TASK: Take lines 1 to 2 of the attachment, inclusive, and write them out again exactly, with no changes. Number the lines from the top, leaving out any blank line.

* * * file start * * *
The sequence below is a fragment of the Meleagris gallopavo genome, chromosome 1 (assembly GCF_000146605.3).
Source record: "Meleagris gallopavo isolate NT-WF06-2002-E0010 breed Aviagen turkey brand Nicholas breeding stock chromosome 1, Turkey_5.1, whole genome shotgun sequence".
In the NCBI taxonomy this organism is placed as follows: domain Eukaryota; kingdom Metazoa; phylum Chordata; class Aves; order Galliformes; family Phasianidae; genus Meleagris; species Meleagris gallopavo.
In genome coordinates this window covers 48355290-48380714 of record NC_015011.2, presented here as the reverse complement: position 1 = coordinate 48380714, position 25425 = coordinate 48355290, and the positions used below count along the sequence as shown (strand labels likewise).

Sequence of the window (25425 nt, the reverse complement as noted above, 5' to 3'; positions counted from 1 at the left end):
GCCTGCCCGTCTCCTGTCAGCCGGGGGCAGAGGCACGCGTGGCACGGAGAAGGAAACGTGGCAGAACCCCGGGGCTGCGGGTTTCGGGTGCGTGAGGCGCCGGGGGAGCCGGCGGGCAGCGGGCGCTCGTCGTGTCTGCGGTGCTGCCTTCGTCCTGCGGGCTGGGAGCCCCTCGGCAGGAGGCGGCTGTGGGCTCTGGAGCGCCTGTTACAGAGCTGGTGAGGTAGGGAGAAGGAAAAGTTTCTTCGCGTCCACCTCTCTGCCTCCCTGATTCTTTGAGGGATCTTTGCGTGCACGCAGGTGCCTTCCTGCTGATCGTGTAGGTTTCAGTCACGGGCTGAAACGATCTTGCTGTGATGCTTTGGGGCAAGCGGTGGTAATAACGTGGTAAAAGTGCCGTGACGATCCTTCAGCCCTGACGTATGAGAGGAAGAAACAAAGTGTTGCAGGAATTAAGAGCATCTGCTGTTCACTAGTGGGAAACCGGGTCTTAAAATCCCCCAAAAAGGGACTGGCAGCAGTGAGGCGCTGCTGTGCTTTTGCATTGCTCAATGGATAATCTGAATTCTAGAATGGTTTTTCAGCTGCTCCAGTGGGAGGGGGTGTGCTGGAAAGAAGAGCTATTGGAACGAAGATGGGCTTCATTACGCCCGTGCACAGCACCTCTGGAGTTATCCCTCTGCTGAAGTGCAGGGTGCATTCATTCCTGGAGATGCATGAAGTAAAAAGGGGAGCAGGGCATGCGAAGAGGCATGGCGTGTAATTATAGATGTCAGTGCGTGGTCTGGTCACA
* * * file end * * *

The sequence below is a fragment of the Meleagris gallopavo genome, chromosome 1 (assembly GCF_000146605.3).
Source record: "Meleagris gallopavo isolate NT-WF06-2002-E0010 breed Aviagen turkey brand Nicholas breeding stock chromosome 1, Turkey_5.1, whole genome shotgun sequence".